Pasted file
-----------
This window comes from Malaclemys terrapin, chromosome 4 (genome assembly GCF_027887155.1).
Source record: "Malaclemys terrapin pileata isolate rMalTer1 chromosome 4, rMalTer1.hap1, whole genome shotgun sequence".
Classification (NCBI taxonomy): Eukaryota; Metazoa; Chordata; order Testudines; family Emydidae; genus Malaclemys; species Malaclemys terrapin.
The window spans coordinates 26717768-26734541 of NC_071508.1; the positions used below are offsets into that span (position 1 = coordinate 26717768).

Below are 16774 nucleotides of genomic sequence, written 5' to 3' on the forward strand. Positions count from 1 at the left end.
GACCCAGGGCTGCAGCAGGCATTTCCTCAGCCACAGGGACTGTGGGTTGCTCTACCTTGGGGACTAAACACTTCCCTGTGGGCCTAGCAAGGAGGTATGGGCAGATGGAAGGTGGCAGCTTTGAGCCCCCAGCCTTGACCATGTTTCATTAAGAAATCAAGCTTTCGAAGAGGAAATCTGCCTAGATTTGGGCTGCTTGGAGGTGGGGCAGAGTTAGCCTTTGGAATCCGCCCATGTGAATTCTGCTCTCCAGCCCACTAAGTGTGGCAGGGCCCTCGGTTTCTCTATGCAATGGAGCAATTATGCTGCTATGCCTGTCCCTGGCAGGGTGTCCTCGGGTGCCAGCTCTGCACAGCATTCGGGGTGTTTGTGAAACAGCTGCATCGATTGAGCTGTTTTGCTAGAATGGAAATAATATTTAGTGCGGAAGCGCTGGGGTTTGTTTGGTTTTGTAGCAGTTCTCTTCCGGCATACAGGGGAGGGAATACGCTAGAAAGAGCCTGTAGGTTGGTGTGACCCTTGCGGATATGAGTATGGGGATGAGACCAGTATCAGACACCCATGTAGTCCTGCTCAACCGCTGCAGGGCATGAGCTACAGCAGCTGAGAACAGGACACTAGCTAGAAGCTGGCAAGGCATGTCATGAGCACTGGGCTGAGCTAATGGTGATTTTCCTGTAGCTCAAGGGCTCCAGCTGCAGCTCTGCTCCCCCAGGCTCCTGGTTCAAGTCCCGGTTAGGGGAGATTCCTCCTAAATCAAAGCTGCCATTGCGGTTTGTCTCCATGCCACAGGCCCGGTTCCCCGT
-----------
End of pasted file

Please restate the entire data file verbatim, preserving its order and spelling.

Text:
This window comes from Malaclemys terrapin, chromosome 4 (genome assembly GCF_027887155.1).
Source record: "Malaclemys terrapin pileata isolate rMalTer1 chromosome 4, rMalTer1.hap1, whole genome shotgun sequence".
Classification (NCBI taxonomy): Eukaryota; Metazoa; Chordata; order Testudines; family Emydidae; genus Malaclemys; species Malaclemys terrapin.
The window spans coordinates 26717768-26734541 of NC_071508.1; the positions used below are offsets into that span (position 1 = coordinate 26717768).

Below are 16774 nucleotides of genomic sequence, written 5' to 3' on the forward strand. Positions count from 1 at the left end.
GACCCAGGGCTGCAGCAGGCATTTCCTCAGCCACAGGGACTGTGGGTTGCTCTACCTTGGGGACTAAACACTTCCCTGTGGGCCTAGCAAGGAGGTATGGGCAGATGGAAGGTGGCAGCTTTGAGCCCCCAGCCTTGACCATGTTTCATTAAGAAATCAAGCTTTCGAAGAGGAAATCTGCCTAGATTTGGGCTGCTTGGAGGTGGGGCAGAGTTAGCCTTTGGAATCCGCCCATGTGAATTCTGCTCTCCAGCCCACTAAGTGTGGCAGGGCCCTCGGTTTCTCTATGCAATGGAGCAATTATGCTGCTATGCCTGTCCCTGGCAGGGTGTCCTCGGGTGCCAGCTCTGCACAGCATTCGGGGTGTTTGTGAAACAGCTGCATCGATTGAGCTGTTTTGCTAGAATGGAAATAATATTTAGTGCGGAAGCGCTGGGGTTTGTTTGGTTTTGTAGCAGTTCTCTTCCGGCATACAGGGGAGGGAATACGCTAGAAAGAGCCTGTAGGTTGGTGTGACCCTTGCGGATATGAGTATGGGGATGAGACCAGTATCAGACACCCATGTAGTCCTGCTCAACCGCTGCAGGGCATGAGCTACAGCAGCTGAGAACAGGACACTAGCTAGAAGCTGGCAAGGCATGTCATGAGCACTGGGCTGAGCTAATGGTGATTTTCCTGTAGCTCAAGGGCTCCAGCTGCAGCTCTGCTCCCCCAGGCTCCTGGTTCAAGTCCCGGTTAGGGGAGATTCCTCCTAAATCAAAGCTGCCATTGCGGTTTGTCTCCATGCCACAGGCCCGGTTCCCCGT